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Physical therapy: The latest twist in telemedicine

Telemedicine has stretched into physical therapy.

Brian Piekarski, owner of Core Matrix Physical Therapy, handled clinical work for more than two decades before he launched a mobile business last April, traveling to homes and businesses across the region with his PT table and equipment bag in tow.

This month, he decided to cast a net for clients even wider. He is among dozens of physical therapists across the country who will offer free online physical therapy telehealth consultations.

Rob Vining, a physical therapist in Portland, Ore., who pioneered PT telehealth a dozen years ago, leads the new effort to expand into the internet frontier.

“The goal is to get more exposure on how PT can be an effective tool for delivery online,” said Piekarski, a Cheektowaga native who holds bachelor’s and doctorate degrees in physical therapy from Daemen College.

The strength and conditioning specialist can handle general physical therapy needs but specializes in neck and vestibular work, particularly for those who struggle with dizziness.

Q: Why go mobile and telehealth?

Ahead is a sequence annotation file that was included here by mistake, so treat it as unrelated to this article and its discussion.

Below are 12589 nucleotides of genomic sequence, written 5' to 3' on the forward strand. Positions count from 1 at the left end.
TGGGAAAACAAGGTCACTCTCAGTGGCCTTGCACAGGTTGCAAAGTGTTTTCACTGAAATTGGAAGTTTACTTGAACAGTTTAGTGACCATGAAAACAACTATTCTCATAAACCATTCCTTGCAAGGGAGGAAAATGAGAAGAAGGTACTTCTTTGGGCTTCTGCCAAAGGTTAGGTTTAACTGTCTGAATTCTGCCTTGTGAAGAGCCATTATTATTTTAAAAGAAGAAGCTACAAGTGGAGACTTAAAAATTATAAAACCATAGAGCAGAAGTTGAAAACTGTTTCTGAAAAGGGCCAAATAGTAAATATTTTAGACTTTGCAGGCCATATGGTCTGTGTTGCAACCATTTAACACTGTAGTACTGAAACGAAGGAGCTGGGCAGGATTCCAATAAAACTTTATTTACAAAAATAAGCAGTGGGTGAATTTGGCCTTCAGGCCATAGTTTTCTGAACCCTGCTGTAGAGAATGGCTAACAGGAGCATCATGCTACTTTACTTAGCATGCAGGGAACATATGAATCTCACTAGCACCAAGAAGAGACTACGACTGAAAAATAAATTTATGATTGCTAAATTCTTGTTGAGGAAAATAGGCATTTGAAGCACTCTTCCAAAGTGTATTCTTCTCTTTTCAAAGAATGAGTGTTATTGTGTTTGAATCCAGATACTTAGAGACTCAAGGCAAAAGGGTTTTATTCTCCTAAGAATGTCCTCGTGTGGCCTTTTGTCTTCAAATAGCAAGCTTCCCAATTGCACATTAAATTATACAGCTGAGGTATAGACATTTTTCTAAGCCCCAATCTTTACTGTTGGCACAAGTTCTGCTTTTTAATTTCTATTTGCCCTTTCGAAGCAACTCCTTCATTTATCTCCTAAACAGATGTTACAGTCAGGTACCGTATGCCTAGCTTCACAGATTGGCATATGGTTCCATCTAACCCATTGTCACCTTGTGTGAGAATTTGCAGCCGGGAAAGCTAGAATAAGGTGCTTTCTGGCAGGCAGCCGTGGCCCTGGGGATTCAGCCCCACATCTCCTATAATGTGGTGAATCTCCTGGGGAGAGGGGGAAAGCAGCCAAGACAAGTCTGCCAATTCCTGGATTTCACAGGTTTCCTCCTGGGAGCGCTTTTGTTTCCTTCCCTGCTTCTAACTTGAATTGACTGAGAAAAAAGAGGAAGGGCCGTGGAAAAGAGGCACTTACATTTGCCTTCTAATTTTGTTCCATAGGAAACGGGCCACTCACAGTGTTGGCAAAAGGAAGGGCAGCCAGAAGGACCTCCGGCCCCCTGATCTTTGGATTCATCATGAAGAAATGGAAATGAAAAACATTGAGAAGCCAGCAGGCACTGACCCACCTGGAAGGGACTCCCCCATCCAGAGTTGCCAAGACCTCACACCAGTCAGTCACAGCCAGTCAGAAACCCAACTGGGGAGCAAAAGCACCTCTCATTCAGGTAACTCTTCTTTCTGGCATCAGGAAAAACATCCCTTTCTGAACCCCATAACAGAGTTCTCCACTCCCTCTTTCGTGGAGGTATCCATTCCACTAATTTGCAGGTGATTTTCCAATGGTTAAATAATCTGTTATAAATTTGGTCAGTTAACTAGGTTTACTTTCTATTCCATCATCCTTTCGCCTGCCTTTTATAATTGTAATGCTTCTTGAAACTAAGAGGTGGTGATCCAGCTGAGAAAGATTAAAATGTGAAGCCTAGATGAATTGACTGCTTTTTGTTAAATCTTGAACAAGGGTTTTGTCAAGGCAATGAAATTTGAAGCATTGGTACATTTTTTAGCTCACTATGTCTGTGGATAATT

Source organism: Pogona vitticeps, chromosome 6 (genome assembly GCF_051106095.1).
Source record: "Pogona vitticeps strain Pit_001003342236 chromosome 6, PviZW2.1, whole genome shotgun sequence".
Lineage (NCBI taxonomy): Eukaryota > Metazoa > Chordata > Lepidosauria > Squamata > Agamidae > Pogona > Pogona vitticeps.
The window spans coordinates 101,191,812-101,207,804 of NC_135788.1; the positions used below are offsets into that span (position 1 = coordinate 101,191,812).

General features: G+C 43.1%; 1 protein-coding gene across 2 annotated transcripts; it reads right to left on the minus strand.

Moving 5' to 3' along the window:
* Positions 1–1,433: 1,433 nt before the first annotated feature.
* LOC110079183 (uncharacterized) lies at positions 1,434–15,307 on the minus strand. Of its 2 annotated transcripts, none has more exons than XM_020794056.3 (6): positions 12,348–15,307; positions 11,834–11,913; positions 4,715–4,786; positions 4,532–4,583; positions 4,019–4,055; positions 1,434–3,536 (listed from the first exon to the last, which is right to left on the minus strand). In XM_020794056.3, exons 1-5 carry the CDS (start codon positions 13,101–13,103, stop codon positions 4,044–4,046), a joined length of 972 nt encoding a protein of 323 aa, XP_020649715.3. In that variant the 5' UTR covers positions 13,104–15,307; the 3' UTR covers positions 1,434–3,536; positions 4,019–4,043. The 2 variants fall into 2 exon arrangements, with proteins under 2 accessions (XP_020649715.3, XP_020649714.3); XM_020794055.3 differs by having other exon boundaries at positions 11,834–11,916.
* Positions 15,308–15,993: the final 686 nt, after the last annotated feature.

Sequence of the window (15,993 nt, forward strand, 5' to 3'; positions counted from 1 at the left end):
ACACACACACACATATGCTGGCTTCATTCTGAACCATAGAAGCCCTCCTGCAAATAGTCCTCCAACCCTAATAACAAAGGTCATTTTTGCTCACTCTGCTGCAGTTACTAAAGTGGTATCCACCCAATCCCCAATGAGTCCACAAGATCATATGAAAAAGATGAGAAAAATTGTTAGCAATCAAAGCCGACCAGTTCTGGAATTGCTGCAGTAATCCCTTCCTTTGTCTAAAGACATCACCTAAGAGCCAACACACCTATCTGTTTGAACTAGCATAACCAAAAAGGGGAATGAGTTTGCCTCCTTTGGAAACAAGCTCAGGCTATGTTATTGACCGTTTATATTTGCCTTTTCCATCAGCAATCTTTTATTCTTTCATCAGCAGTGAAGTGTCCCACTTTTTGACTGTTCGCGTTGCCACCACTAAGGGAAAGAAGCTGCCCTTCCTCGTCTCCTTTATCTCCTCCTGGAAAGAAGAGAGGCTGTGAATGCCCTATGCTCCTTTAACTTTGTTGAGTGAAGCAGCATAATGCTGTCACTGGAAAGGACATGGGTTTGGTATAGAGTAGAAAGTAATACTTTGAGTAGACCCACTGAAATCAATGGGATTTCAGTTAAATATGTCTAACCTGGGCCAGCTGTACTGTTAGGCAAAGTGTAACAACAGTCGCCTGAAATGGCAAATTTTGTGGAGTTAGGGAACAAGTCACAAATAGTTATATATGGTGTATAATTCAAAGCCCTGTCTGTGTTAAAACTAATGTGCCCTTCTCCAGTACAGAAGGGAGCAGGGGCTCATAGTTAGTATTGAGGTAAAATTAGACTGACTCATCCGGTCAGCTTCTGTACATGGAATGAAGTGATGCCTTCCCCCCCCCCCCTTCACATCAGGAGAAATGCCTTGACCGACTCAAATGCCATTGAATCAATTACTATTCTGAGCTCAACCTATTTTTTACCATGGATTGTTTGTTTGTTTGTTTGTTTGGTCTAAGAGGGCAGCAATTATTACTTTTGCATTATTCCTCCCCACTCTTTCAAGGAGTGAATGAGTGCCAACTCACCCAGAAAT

There's no overhead. I don't have to pay for office space or utilities, just basically my vehicle. And it gives patients more of a concierge-type type treatment where you're getting one-on-one care. With mobile, I can only go so far. But with this, I can reach out anywhere in the state. This also gives more people access to a physical therapist.

Q: Why try telehealth?

So doctors can see how PT is done online and to give people another option instead of going to a brick-and-mortar clinic where you might pay a $50 copay. They're seeing four to five people an hour there, so how much real one-on-one time are you getting?

Q: How will it work?

A lot of folks try to address joint problems online by using YouTube, and it can be easy to take the wrong approach. You also get no feedback. Here you're getting a licensed therapist.

This is open for wellness. It can be back, neck, hips, shoulder, injury prevention. I’m trying to get used to the technology I’m giving to patients. Part of [offering this free] is the learning process.

Most of this is based on taking a good history. That's 90% of the PT evaluation. I have the office set up for the telehealth table behind me and I’ll demonstrate things. I can also provide videos of exercises and procedures, just send them a link, and they can watch it. When it's something serious, you send them to the doctor.

I’m not saying this is going to replace brick-and-mortar and mobile, it's just another avenue. Say there’s bad weather and you can't get to a clinic. All right, let's hop on a video call or let's get on a zoom call, and let's chat. Some people don't want to drive 40 miles for PT, either.

Q: What are your rates?

Telemedicine is free. I’m waiting to see how it goes before I start to charge after November. Mobile PT is $100 for an hour or $50 a half-hour. You can pay me and submit the bill to your insurance company or take if from a health savings account.

For more information, you can go to or call my business line at 391-2236.

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